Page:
‘You have to know the rules to play the game’

Philsan Isaak had no interest in law—until one day, her parents were late to pick her up from high school. Wandering the halls, she ran into a friend who asked her to come to the info session for the debate team.

“I’m not doing debate,” Philsan recalled telling her friend. Is your ride here yet? her friend asked. No, Philsan admitted. Come to the session, her friend said.

Andra Lindquist, who became Philsan’s speech coach at Spring Lake Park High School, was immediately struck by her new student. “She was the coolest human being I had ever met,” Lindquist said. “She would walk into my classroom and make everybody feel so comfortable and make everybody want to do great work. And then she would make you laugh about something absurd, and then she’d be gone.”

Philsan had previously planned on pursuing a career in science and technology; her mom has a doctorate in nursing practice. Debate changed all that. “I went to the session and absolutely fell in love with everyone there and fell in love with the program,” Philsan said. “And here I am now, because my ride was five minutes late.”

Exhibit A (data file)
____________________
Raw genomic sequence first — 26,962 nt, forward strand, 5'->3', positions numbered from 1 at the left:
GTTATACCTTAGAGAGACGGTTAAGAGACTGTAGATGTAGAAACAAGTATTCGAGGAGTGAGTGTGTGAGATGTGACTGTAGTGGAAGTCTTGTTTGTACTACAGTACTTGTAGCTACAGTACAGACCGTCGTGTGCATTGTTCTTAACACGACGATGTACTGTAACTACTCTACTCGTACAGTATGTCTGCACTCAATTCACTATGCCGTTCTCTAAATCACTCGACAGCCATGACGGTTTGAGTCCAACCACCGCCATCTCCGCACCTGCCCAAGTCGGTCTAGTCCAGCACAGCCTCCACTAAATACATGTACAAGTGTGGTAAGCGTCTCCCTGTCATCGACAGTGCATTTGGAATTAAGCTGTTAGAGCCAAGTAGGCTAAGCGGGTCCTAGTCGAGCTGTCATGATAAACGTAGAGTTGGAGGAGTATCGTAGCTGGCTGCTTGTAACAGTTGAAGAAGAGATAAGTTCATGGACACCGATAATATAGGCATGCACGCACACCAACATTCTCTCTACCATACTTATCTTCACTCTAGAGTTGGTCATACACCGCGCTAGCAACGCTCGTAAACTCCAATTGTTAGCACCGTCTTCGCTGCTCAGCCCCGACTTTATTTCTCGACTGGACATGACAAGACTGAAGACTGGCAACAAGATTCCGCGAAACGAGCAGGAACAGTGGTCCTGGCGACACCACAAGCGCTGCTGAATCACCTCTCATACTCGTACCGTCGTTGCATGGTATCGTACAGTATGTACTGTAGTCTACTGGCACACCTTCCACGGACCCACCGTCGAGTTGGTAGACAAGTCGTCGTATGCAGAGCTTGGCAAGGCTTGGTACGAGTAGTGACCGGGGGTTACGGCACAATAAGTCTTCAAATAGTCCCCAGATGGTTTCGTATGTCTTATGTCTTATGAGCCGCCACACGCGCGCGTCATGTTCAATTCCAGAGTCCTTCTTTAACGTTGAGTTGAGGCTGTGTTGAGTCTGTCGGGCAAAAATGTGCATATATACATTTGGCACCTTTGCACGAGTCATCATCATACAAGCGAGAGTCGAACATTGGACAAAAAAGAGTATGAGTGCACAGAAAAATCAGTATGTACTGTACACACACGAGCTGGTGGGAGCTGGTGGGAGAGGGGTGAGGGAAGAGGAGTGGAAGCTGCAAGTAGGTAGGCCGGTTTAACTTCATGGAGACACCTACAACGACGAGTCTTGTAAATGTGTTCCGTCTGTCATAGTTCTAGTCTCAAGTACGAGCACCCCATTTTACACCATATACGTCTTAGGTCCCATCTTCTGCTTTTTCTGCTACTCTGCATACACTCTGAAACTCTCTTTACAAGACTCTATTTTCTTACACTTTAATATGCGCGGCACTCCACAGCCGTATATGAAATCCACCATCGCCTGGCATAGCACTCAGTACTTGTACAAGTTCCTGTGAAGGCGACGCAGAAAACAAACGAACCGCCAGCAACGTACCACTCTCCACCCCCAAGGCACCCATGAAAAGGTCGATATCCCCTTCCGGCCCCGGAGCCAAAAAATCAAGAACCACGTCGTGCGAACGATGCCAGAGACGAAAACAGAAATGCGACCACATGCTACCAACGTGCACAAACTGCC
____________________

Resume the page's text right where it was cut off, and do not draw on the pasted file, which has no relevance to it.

She realized she enjoyed researching a topic, thinking critically about it, learning to argue both sides of it, and expressing her findings in a speech. “At that point, it was incredibly clear to me that I had a skill set,” she said. “And it could lead to a career in law.” 

Now, at 19, Philsan is a first-year student at Yale Law School, where she hopes to develop the skills for a career in international human rights law. 

She would walk into my classroom and make everybody feel so comfortable and make everybody want to do great work.

Andra Lindquist, Philsan Isaak’s high school speech coach

She earned Advanced Placement credits early in her high school career, and then spent her last two years of high school enrolled full-time at the University of Minnesota through Post-Secondary Enrollment Options. Altogether, she had three years of college credit completed by the time she graduated high school. She received her bachelor’s degree from the University of Minnesota at 18, one year after graduating from high school.

“I will be a PSEO dual-enrollment advocate to the day I die,” Philsan said. “I think that it does so, so much to give you so, so many options.”